Heating Finishes

A north-country finisher with an unheated shop gets ideas for heating his finishes in the can, or in the line. February 28, 2006

Question
I need to heat my finish for the winter but I cannot find anyplace to buy or even look into buying a heater for my lacquer. Can anyone help me out?

Forum Responses
(Cabinetmaking Forum)
From contributor M:
I used to put my finishes in a plywood box about 4 ft. square. I had a light bulb hanging from the top of the box to heat it up. It doesn't seem like a lot of heat, but it does the job fine. The only thing I worry about is checking once in a while to make sure that the bulb hasn't burned out. I now have a shop with a furnace and prefer that by far.



From contributor G:
If you check at the Wine and Beermaking supply place, you can get a heat belt for about $25. If you can find an old waterbed heater, they will work, too. As far as warming the lacquer, for heating your shop - isn't the flame of a pellet stove completely enclosed? How about a ceramic heater or an oil heater?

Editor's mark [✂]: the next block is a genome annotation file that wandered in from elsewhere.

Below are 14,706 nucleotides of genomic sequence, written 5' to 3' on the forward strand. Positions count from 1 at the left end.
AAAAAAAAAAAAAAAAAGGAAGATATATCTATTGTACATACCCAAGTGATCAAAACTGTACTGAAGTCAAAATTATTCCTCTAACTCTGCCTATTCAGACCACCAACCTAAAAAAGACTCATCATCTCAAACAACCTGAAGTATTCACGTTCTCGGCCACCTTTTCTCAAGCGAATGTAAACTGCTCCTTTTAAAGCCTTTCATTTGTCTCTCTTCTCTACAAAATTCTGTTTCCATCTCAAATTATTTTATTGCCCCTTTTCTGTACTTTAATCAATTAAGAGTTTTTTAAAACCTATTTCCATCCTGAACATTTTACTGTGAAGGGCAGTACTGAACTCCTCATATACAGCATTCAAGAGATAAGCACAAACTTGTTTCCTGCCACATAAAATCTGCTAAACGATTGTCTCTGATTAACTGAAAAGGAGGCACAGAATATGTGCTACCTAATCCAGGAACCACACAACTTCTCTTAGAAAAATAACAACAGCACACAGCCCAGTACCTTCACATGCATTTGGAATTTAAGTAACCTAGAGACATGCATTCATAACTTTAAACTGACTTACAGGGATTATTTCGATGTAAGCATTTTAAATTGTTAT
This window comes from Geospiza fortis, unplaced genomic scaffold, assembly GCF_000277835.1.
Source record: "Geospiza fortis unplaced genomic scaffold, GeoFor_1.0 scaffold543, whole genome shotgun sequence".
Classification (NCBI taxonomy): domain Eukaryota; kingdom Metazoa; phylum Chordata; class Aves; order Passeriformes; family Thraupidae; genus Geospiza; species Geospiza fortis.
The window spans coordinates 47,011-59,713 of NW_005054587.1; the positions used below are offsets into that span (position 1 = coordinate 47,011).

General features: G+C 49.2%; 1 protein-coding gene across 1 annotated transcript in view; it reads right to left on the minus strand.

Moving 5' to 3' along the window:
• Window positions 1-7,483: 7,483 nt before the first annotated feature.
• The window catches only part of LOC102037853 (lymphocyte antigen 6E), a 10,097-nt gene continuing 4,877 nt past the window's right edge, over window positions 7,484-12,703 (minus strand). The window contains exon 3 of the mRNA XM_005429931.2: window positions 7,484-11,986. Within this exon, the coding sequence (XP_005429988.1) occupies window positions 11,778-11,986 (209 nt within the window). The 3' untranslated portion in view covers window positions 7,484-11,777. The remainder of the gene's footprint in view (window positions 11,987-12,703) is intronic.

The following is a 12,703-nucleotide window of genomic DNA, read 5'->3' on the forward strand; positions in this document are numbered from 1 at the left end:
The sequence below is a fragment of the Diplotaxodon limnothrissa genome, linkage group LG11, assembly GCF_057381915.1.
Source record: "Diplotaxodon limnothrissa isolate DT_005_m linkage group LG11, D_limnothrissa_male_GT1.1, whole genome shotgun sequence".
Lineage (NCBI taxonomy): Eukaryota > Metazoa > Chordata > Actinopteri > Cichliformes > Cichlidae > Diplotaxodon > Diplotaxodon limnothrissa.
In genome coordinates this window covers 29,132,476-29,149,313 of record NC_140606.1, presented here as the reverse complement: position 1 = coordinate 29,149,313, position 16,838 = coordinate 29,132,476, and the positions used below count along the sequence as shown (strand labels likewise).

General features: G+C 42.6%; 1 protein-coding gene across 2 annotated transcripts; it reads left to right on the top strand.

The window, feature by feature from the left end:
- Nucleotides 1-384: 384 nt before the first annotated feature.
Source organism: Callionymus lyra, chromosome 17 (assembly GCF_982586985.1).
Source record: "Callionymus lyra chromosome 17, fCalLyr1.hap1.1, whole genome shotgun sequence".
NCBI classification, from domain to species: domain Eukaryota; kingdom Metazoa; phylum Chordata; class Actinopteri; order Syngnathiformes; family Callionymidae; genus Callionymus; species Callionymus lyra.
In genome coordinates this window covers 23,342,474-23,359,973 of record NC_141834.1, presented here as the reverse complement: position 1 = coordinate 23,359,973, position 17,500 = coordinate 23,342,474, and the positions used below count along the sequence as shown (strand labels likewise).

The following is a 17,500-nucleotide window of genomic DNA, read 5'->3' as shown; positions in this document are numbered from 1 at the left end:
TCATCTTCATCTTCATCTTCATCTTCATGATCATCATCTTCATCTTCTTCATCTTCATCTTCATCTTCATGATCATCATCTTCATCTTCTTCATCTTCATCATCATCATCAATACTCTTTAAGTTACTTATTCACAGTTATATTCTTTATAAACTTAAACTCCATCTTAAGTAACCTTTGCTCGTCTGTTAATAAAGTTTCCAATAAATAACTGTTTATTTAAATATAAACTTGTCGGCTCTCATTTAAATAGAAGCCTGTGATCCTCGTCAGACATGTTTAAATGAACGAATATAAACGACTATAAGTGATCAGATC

From the original questioner:
I am really looking for a heater that heats the actual fluid. Shop heat is a whole other issue. I worked at a job years ago that had a warmer right on the line about 6 inches below the gun, and the fluid would flow through it, warm up and then go through the gun. I am now also bringing in pails of lacquer the night before Im going to spray.


From contributor T:
We are running a Grayco HVLP system with a fluid heater. We have been using this system for over 6 years and I am real pleased with the results I get. Depending on the conditions, we will heat the lacquer up to 120 to 135 degrees. Heating the lacquer will not make it dry faster. What is does is makes it easier for the air to break it up so you get a smoother finish. I pull my finish straight from a 5 gallon pail; I do not cut it with lacquer thinner. If I feel the lacquer needs to be thinner, I just raise the temperature a few degrees. When you thin with thinner, you lower the percent of solids. The solids are what help you get a smooth deep looking finish.


From contributor D:
You can find the heating belt you are looking for at Grainger. They are not terribly expensive and they wrap around the pail and have a dial regulator on them so you can control the amount you want to heat it up. It runs on 110 standard current and is quite effective. I use it all winter and have had no trouble with it after 5 years of use. I check the temperature of the lacquer with a meat thermometer and regulate accordingly.


From contributor R:
Kremlin also makes an inline heater which is, of course, expensive. The inline will do a far better job as wrapping a belt around a 5 gallon pail will not heat the interior evenly nor will it give you the option of adjusting the temperature to suit the viscosity.